“In 1950, Murray published States’ Laws on Race and Color, an examination and critique of segregation laws. In it, Murray drew on psychological and sociological evidence as well as legal, an innovative technique that she had previously been criticized for by her Howard professors. This approach was influential in the NAACP’s arguments in Brown v. Board of Education of Topeka, the 1954 US Supreme Court decision that held segregated schools to be unconstitutional. She also argued in the book that civil rights lawyers should stop attempting to gradually reduce segregation by proving the inequality of so-called “separate but equal” facilities, but should forthrightly argue that segregation itself was unconstitutional. NAACP Chief Counsel and future Supreme Court Justice Thurgood Marshall called Murray’s book the “bible” of the movement.”
President Kennedy appointed Murray to the Presidential Commission on the Status of Women” in 1961
In 1963 she became one of the first to criticize the sexism of the civil rights movement, in her speech “The Negro Woman and the Quest for Equality”. In a letter to civil rights leader A. Philip Randolph, among other grievances, she criticized the fact in the 1963 March on Washington no women were invited to make one of the major speeches or to be part of its delegation of leaders who went to the White House.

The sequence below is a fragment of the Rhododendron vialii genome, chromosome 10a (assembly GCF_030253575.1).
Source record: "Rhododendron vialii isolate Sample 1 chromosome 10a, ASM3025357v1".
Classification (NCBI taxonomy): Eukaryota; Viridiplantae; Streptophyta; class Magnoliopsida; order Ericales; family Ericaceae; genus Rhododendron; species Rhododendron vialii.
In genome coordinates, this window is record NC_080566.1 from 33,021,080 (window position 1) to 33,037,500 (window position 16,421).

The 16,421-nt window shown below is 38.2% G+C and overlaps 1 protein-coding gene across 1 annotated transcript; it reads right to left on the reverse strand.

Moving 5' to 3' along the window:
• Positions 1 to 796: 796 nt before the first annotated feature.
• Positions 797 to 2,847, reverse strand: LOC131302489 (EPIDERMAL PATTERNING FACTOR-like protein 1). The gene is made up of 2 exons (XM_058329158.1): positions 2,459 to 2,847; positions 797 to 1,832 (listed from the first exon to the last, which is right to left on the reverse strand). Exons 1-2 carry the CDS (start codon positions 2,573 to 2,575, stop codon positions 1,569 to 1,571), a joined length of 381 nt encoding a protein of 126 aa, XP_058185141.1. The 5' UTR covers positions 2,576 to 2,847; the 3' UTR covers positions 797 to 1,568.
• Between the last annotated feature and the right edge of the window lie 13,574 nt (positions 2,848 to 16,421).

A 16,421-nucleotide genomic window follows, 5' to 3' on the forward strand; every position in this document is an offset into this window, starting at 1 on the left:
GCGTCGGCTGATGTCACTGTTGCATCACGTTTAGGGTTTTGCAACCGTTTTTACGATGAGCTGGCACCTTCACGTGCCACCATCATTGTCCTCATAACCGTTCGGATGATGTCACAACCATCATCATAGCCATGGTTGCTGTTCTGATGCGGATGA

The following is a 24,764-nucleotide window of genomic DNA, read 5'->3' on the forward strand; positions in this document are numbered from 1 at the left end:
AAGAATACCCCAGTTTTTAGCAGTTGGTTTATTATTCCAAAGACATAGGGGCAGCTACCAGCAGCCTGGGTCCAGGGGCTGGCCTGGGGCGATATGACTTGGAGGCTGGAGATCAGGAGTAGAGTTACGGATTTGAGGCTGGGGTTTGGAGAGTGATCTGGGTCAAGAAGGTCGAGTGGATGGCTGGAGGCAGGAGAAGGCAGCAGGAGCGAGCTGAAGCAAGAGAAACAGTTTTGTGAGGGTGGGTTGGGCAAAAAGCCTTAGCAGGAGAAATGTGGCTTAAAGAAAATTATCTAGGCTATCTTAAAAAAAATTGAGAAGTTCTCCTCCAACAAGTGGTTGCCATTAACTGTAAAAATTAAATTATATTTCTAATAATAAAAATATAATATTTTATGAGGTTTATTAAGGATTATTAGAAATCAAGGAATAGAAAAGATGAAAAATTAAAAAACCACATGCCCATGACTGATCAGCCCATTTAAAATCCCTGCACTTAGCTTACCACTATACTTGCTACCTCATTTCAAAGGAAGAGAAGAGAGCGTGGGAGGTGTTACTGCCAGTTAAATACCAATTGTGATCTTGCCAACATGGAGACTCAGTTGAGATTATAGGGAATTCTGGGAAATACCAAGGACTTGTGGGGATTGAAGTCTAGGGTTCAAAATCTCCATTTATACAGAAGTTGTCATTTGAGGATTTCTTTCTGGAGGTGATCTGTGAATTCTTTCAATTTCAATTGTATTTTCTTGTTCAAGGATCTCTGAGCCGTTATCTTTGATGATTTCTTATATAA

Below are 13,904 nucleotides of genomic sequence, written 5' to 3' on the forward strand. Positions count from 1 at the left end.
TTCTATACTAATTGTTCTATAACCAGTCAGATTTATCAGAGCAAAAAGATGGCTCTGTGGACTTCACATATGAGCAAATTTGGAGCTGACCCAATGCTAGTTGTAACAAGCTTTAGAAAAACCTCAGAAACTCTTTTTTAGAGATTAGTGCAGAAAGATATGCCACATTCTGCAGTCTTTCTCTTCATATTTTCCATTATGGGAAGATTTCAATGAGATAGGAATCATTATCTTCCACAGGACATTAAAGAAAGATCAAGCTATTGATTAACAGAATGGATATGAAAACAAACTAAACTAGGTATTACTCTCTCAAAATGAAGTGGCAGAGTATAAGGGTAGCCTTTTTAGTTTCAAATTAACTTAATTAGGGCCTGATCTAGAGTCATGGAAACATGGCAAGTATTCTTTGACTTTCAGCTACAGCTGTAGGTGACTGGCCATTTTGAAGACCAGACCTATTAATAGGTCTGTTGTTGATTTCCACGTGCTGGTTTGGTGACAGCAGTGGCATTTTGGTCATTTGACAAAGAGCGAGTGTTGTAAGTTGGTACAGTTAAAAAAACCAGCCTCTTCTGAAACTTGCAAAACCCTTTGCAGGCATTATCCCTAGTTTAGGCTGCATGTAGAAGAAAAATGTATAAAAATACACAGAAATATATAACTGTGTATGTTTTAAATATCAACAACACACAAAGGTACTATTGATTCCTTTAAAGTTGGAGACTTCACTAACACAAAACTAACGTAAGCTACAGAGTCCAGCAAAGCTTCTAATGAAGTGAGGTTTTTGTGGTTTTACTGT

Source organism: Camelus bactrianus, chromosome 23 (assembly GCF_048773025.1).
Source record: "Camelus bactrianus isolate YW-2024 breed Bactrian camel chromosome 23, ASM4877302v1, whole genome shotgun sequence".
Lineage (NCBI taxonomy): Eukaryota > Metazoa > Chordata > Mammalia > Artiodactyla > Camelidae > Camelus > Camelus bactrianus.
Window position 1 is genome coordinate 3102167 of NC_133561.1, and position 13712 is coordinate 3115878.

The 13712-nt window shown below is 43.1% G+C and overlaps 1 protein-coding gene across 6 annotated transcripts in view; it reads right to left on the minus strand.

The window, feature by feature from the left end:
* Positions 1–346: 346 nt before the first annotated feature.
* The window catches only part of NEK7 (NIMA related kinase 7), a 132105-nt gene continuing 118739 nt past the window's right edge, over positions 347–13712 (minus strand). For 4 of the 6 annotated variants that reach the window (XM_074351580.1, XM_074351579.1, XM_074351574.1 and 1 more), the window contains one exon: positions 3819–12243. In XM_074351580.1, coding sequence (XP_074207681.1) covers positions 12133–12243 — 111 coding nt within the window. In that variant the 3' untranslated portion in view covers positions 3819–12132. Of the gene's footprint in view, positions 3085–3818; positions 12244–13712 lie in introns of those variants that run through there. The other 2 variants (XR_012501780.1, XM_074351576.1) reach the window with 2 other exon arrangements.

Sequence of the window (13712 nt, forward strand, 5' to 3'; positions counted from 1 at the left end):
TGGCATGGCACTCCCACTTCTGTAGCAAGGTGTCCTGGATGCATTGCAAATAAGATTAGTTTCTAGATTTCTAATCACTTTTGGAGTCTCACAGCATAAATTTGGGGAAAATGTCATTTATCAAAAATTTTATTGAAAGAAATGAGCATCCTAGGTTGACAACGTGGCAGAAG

In 1965 Murray published her landmark article (coauthored by Mary Eastwood), “Jane Crow and the Law: Sex Discrimination and Title VII”, in the George Washington Law Review. The article discussed Title VII of the Civil Rights Act of 1964 as it applied to women, and drew comparisons between discriminatory laws against women and Jim Crow laws. In 1966 she was a cofounder of the National Organization for Women, which she hoped could act as an NAACP for women’s rights.
When lawyer and future Supreme Court justice Ruth Bader Ginsburg wrote her brief for Reed v. Reed—a 1971 Supreme Court case that for the first time extended the Fourteenth Amendment’s Equal Protection Clause to women—she added Murray as coauthor in recognition of her work.